Pope Francis Unifying Church and State
On November 25, Pope Francis became the first pontiff in nearly 30 years to visit the European Parliament. Pope John Paul ii was the last pope to address the Parliament in what he described as a “special moment in the history of this Continent.” His ecstatic visit in 1988 came as communism was crumbling in Eastern Europe, providing a great opportunity for Europe to unite. Pope Francis, not so jubilant on his recent visit, delivered a somber message to the European Parliament.
Two weeks earlier the Continent had celebrated the 25th anniversary of the fall of the Berlin Wall. That event has become the symbol of Europeans unifying. But Pope Francis believes the Continent has not done enough.
“Despite a larger and stronger Union, Europe seems to give the impression of being somewhat elderly and haggard, feeling less and less a protagonist in a world which frequently regards it with aloofness, mistrust and even, at times, suspicion,” the pope said.
He said that “the great ideas which once inspired Europe seem to have lost their attraction, only to be replaced by the bureaucratic technicalities of its institutions.”
Pope Francis is disappointed at the lack of European influence in the world. He wants Europe to become a major contributor in world politics. Even though Pope Francis is the first non-European pope in the last 1,300 years (and the first Jesuit pope), he still has grand visions for the Continent. One of them is to dispel the EU’s “grandma” image. The pope wants European unity that will lead to a vibrant, robust and forceful conglomeration of nations.
Pope Francis sees what is happening around the world—Russia and China uniting, the Islamic State rampaging through the Middle East, Iran building nuclear warheads—and realizes that a complacent, inwardly focused Europe is ill-equipped to deal with these problems.
Pope Francis told the European Parliament how it could fix the disconnect with the world. The solution for European sleepiness is to “recover a sense of values and mission, one foundation for which is religious conviction. A Europe which is no longer open to the transcendent dimension of life is a Europe which risks losing its own soul.”
Pope Francis’s solution is to embrace religion, specifically Roman Catholicism. Religion has been sliding in Europe in recent decades and the pope hopes to reverse such a trend. The pope wants the leaders to return to their religious roots. Pope Francis says Europeans must not forget the 2,000-year-old history between Christianity and Europe.
“We see this in the beauty of our cities, and even more in the beauty of the many works of charity and constructive cooperation throughout this Continent,” Pope Francis said. “This history, in large part, must still be written. It is our present and our future. It is our identity. Europe urgently needs to recover its true features in order to grow, as its founders intended, in peace and harmony, since it is not yet free of conflicts.”
The pope’s comments should send shivers down the spines of history students. Most people don’t realize the destruction caused throughout history by the Catholic Church. Here is a modern pope rallying the European continent to unite behind it and return to its “glory days.”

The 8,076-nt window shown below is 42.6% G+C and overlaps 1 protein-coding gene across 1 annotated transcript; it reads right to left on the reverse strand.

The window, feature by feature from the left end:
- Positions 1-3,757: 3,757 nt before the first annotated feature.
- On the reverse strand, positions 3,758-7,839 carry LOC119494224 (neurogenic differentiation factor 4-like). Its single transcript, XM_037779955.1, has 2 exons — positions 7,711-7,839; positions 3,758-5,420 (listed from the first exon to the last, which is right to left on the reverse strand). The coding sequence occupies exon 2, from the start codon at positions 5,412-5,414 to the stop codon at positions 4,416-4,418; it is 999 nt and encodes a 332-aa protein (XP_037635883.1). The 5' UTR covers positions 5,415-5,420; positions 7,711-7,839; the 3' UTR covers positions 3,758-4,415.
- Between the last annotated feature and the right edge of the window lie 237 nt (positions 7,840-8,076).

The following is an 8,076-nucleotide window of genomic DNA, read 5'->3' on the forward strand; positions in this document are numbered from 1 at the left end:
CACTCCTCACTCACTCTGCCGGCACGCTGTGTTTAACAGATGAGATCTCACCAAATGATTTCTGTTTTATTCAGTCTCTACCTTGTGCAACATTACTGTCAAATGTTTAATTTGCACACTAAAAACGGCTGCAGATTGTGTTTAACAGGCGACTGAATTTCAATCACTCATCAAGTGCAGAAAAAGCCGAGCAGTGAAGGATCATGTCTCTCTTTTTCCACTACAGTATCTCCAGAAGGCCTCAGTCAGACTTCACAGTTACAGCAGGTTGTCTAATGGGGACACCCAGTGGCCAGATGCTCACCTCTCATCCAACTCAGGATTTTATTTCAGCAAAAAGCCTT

Four days after addressing the European Parliament, Pope Francis traveled to Turkey to visit the head of the Orthodox Church, Patriarch Bartholomew. On this trip the pope focused on improving relations between the two churches. There has been a great divide between the two churches since 1054 when the Eastern Orthodox Church split from the Roman Catholic Church over the authority of the pope.
That divide might soon be a thing of the past as the two leaders work together to improve relations. One factor helping to unite these two is the plight of Christians throughout the Middle East. The slaughter of Christians at the hand of Islamic State terrorists is helping the churches unite against a common enemy—Islam.
Before the ouster of Saddam Hussein in 2003, it has been estimated there were over 1 million Iraqi Christians. Over the last 11 years, the Christian population has shrunk to 250,000. Over the past decade, 70 churches have been attacked and 900 Christians killed by beheading, crucifixion and other means. A century ago, Christians still made up 30 percent of the Middle East’s population—now that number is around 3 percent and falling.
Discussing the plight of the Middle Eastern Christians, Deutsche Welle reported, “[N]ow their suffering is uniting the two churches—what they call martyrdom is enough to overcome all confessional hurdles.”
Eastern Orthodox Patriarch Bartholomew, calling for unity between the two churches, said, “We no longer have the luxury of isolated action. The modern persecutors of Christians do not ask which church their victims belong to. The unity that concerns us is regrettably already occurring in certain regions of the world through the blood of martyrdom.”
As the Islamic State works to establish a Christian-free caliphate, it is actually helping heal the split of these two churches, and so leading to the fulfillment of Bible prophecy. Isaiah 47:8 reveals that the Catholic Church’s Protestant “daughters” will return to the Catholic fold. Pope Francis could use the Islamic State atrocities to rally these churches to unify with him against the enemy.
Continue to watch as Pope Francis rallies Europe and the Christian world to unite. Watch as his cries for European unity become louder and more leaders start to take notice. The Catholic Church has held many empires together throughout history. Soon, it will again provide the glue to unite a European superpower.
To further understand where the pope’s actions are leading, read “The ‘Holy’ in the Holy Roman Empire.”